Radar to search for royal time capsule
Military specialists today will apply high-technology equipment used for finding human remains in hopes of locating a long-lost time capsule buried more than a century ago by King Kamehameha V.
The search using ground-penetrating radar comes in conjunction with tomorrow's 175th anniversary of the birth of the monarch, who died in 1872 as the last direct descendant of Kamehameha the Great to rule the Kingdom of Hawaii.
Historians know the capsule was buried Feb. 19, 1872, and contains priceless pieces of the islands' rich royal history more than two decades before the kingdom was annexed by the United States. But they do not know its exact location.
The capsule was buried during a celebration in which Kamehameha V laid the cornerstone of the historic Aliiolani Hale building in downtown Honolulu. The small casket is believed to be beneath heavy concrete slabs on the building's northeastern corner.
It contains photos of royal families dating back to Kamehameha the Great, Hawaiian postage stamps, a constitution of the Hawaiian Kingdom, 21 Hawaiian and foreign coins, 11 different local newspapers, a calendar and books such as a Hawaiian-language dictionary.
"It sort of shows us what they thought was important at the time," said Matt Mattice, executive director of the King Kamehameha V Judiciary History Center.
There are no plans to recover the capsule, which could damage the structure, which is on the National Register of Historic Places. "We're not going to dig it up," Mattice said. "It would be pretty catastrophic for the building."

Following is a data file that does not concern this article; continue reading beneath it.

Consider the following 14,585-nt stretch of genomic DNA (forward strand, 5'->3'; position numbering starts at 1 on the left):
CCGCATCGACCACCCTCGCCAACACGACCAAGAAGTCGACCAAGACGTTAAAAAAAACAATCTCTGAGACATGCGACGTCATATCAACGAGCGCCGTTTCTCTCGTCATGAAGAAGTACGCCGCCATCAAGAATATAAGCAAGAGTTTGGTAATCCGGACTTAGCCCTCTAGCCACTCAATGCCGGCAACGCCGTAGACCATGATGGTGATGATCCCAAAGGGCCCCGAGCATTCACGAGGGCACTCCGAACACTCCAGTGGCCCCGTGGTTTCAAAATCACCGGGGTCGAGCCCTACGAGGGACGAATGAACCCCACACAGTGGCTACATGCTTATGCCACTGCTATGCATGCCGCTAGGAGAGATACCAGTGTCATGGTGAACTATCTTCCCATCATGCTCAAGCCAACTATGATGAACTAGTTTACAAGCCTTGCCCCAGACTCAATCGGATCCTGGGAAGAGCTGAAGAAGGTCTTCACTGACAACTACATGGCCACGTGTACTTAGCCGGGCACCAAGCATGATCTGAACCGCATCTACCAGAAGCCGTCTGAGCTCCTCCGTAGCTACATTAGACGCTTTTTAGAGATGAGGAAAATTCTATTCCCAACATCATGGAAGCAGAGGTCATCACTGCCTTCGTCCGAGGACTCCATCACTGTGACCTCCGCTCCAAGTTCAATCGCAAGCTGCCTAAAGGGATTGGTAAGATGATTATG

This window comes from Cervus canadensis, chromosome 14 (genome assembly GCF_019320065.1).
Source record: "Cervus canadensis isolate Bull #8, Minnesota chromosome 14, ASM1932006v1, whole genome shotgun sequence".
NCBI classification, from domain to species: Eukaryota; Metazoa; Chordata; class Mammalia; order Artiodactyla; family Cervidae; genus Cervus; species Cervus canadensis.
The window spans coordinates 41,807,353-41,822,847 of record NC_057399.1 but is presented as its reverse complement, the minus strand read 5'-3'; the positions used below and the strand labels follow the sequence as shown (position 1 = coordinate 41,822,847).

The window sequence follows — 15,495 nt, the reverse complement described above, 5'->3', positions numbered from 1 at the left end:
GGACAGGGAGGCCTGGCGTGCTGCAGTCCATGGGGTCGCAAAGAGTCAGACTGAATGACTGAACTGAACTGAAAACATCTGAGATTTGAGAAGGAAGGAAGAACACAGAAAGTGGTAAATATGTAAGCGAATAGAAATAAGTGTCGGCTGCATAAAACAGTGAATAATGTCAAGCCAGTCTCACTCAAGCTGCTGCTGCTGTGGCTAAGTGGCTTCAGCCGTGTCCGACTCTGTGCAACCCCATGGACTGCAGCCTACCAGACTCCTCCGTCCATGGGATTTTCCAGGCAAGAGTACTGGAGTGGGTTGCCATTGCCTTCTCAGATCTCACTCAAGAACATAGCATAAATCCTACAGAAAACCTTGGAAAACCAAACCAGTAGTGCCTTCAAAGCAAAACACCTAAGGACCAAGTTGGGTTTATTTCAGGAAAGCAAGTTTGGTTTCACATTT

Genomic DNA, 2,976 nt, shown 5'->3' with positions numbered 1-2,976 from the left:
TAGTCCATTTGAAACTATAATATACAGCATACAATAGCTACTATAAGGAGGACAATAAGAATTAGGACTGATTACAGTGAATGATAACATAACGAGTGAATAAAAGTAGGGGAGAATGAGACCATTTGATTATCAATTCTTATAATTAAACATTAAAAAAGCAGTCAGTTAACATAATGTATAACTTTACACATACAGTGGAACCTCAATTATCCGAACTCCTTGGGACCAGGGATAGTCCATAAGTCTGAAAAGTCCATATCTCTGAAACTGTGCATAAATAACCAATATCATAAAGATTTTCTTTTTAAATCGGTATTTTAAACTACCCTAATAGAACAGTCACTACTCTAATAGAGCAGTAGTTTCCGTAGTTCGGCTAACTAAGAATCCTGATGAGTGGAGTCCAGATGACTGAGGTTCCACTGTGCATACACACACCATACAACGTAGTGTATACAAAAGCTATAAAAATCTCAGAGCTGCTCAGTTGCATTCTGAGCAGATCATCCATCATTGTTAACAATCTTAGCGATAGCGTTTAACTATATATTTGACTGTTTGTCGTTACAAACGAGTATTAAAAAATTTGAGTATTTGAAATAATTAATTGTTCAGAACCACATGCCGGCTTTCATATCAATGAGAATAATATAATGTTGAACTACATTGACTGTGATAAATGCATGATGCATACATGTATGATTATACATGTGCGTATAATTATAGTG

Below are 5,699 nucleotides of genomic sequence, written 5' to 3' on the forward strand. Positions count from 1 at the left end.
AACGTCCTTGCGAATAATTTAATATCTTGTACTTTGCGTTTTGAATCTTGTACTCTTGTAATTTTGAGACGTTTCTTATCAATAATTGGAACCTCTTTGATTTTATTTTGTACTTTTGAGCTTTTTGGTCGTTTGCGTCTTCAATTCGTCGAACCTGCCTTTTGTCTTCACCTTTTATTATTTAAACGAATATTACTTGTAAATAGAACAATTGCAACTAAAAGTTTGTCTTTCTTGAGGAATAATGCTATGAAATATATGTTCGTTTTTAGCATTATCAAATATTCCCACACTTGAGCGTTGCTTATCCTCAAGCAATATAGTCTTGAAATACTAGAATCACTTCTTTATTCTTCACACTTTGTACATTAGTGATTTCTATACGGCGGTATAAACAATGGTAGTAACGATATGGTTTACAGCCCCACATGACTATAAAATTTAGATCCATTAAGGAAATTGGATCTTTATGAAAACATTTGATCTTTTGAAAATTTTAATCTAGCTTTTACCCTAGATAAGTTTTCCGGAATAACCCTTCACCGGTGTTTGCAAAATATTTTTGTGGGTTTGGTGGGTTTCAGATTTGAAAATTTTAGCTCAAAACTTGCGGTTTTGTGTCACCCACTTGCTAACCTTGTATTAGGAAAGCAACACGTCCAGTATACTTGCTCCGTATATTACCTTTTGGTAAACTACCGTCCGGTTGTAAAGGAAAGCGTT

The main reason for the search, conducted by members of the Joint POW/MIA Accounting Command, is to determine the location in hopes of keeping it preserved, Mattice said.
Aliiolani Hale, with the famed gold-leaf statue of Kamehameha the Great in the courtyard, is one of the most photographed spots in Hawaii.
Completed in 1874, it was the first building in the islands to put all government offices under one roof. It was also the site of rallies, political strife, an insurrection, the famed Massie Trial of the 1930s and the 1893 overthrow of the monarchy.
Aliiolani was costly to build and controversial for reasons including its location and size.
Today, it is dwarfed by the high-rise buildings in downtown Honolulu and houses the Hawaii Supreme Court, a law library and the Judiciary History Center.